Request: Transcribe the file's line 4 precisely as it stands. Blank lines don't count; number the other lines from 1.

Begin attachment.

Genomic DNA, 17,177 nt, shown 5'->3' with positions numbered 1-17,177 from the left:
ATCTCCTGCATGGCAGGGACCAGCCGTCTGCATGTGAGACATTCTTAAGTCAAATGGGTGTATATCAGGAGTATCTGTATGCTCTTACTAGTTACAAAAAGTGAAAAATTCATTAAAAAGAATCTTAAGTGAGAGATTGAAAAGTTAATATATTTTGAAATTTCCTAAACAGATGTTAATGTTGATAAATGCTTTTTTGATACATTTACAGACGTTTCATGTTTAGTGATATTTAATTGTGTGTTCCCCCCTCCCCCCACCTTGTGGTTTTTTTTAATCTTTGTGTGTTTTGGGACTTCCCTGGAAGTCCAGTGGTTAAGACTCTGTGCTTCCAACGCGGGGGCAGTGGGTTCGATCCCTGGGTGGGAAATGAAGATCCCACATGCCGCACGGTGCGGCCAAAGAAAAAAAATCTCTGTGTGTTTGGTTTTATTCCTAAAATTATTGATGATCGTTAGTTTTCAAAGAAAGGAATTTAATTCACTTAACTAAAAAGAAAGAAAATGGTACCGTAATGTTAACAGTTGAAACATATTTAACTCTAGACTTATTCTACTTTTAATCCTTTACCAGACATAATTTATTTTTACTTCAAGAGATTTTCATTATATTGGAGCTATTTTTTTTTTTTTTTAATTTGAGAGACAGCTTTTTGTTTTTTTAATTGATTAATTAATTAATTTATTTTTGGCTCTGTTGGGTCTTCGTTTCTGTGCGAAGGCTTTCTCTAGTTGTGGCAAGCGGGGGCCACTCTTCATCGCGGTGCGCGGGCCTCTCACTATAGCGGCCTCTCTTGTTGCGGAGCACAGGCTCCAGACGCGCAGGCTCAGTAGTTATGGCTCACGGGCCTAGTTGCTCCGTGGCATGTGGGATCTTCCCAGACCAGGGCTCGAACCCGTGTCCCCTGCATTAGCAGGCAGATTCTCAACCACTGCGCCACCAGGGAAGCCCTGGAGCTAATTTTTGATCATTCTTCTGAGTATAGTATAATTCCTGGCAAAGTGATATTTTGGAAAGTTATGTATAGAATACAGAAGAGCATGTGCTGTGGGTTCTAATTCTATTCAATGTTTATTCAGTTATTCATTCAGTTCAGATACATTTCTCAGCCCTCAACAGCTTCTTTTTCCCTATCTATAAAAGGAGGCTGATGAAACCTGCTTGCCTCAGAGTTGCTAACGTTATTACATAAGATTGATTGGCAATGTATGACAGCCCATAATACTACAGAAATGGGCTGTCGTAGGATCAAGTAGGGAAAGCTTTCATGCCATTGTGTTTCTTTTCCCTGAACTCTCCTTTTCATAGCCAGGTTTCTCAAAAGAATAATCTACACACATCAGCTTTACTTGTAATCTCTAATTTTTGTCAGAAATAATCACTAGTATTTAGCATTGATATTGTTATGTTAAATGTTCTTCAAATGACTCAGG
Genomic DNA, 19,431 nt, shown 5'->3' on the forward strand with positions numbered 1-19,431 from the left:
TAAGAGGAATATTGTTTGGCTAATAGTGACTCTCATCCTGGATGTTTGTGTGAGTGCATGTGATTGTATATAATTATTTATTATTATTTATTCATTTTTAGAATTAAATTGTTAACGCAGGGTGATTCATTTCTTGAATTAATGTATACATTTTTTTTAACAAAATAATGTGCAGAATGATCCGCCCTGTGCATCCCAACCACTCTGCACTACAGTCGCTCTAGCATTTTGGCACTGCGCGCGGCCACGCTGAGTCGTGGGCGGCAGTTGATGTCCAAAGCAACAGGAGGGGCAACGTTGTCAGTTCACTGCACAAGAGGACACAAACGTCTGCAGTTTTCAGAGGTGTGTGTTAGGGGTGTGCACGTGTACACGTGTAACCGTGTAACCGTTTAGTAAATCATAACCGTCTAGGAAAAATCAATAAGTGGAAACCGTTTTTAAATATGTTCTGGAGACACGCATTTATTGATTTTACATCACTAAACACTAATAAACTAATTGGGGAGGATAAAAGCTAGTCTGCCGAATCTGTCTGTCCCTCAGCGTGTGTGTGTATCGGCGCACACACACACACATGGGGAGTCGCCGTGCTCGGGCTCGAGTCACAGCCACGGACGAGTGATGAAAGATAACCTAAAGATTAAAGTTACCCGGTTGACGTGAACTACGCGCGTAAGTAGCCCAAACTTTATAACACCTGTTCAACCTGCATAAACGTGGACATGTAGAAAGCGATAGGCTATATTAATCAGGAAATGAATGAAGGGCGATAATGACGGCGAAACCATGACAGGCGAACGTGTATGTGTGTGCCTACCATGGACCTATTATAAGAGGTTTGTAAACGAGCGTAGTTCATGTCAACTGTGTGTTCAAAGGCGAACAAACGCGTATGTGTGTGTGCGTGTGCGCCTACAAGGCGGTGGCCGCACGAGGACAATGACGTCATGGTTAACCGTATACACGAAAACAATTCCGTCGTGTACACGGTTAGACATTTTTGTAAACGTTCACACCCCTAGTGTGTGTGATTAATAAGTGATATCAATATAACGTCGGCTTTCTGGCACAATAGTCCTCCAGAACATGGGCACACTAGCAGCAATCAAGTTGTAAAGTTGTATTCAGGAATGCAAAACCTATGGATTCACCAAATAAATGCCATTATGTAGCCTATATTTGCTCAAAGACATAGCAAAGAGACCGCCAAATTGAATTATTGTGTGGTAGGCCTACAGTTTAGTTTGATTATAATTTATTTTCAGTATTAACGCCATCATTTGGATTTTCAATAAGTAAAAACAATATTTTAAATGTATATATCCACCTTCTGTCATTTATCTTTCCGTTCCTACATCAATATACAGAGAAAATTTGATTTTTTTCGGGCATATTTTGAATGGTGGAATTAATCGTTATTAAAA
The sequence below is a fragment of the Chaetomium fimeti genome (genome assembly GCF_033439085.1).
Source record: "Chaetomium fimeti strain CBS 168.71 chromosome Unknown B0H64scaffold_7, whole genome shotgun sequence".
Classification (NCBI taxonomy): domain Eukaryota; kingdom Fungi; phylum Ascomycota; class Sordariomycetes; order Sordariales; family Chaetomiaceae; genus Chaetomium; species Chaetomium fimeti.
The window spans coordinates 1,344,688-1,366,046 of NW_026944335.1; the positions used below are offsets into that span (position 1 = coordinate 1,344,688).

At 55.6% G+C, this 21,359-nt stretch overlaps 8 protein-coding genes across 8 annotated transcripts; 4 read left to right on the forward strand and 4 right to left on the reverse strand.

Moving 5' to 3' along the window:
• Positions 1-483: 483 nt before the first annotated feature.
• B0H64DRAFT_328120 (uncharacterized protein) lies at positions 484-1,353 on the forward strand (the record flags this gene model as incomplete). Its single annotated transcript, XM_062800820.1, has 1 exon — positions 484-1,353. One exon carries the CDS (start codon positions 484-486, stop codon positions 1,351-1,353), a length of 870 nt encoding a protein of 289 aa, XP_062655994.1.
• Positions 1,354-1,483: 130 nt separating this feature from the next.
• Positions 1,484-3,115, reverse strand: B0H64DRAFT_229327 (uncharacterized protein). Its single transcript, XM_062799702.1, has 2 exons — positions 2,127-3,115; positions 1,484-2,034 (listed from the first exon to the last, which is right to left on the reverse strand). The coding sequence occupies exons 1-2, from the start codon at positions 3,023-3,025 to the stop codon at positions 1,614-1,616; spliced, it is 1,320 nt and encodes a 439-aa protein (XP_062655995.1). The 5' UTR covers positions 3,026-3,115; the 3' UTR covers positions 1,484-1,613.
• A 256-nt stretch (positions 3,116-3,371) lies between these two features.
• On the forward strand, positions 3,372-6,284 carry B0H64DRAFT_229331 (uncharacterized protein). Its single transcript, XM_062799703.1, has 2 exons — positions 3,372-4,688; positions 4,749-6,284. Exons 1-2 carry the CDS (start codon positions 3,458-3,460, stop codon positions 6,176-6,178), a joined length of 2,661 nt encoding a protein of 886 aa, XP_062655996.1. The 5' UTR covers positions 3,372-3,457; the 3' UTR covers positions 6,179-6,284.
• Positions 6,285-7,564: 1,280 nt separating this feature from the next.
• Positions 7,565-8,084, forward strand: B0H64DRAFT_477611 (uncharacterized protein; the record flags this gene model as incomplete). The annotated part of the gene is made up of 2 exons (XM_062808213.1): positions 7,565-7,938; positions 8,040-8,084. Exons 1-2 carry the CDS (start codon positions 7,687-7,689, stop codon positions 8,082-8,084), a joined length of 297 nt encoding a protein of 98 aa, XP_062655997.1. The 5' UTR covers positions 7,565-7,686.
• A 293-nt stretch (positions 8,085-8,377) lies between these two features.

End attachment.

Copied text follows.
TAAGAGGAATATTGTTTGGCTAATAGTGACTCTCATCCTGGATGTTTGTGTGAGTGCATGTGATTGTATATAATTATTTATTATTATTTATTCATTTTTAGAATTAAATTGTTAACGCAGGGTGATTCATTTCTTGAATTAATGTATACATTTTTTTTAACAAAATAATGTGCAGAATGATCCGCCCTGTGCATCCCAACCACTCTGCACTACAGTCGCTCTAGCATTTTGGCACTGCGCGCGGCCACGCTGAGTCGTGGGCGGCAGTTGATGTCCAAAGCAACAGGAGGGGCAACGTTGTCAGTTCACTGCACAAGAGGACACAAACGTCTGCAGTTTTCAGAGGTGTGTGTTAGGGGTGTGCACGTGTACACGTGTAACCGTGTAACCGTTTAGTAAATCATAACCGTCTAGGAAAAATCAATAAGTGGAAACCGTTTTTAAATATGTTCTGGAGACACGCATTTATTGATTTTACATCACTAAACACTAATAAACTAATTGGGGAGGATAAAAGCTAGTCTGCCGAATCTGTCTGTCCCTCAGCGTGTGTGTGTATCGGCGCACACACACACACATGGGGAGTCGCCGTGCTCGGGCTCGAGTCACAGCCACGGACGAGTGATGAAAGATAACCTAAAGATTAAAGTTACCCGGTTGACGTGAACTACGCGCGTAAGTAGCCCAAACTTTATAACACCTGTTCAACCTGCATAAACGTGGACATGTAGAAAGCGATAGGCTATATTAATCAGGAAATGAATGAAGGGCGATAATGACGGCGAAACCATGACAGGCGAACGTGTATGTGTGTGCCTACCATGGACCTATTATAAGAGGTTTGTAAACGAGCGTAGTTCATGTCAACTGTGTGTTCAAAGGCGAACAAACGCGTATGTGTGTGTGCGTGTGCGCCTACAAGGCGGTGGCCGCACGAGGACAATGACGTCATGGTTAACCGTATACACGAAAACAATTCCGTCGTGTACACGGTTAGACATTTTTGTAAACGTTCACACCCCTAGTGTGTGTGATTAATAAGTGATATCAATATAACGTCGGCTTTCTGGCACAATAGTCCTCCAGAACATGGGCACACTAGCAGCAATCAAGTTGTAAAGTTGTATTCAGGAATGCAAAACCTATGGATTCACCAAATAAATGCCATTATGTAGCCTATATTTGCTCAAAGACATAGCAAAGAGACCGCCAAATTGAATTATTGTGTGGTAGGCCTACAGTTTAGTTTGATTATAATTTATTTTCAGTATTAACGCCATCATTTGGATTTTCAATAAGTAAAAACAATATTTTAAATGTATATATCCACCTTCTGTCATTTATCTTTCCGTTCCTACATCAATATACAGAGAAAATTTGATTTTTTTCGGGCATATTTTGAATGGTGGAATTAATCGTTATTAAAA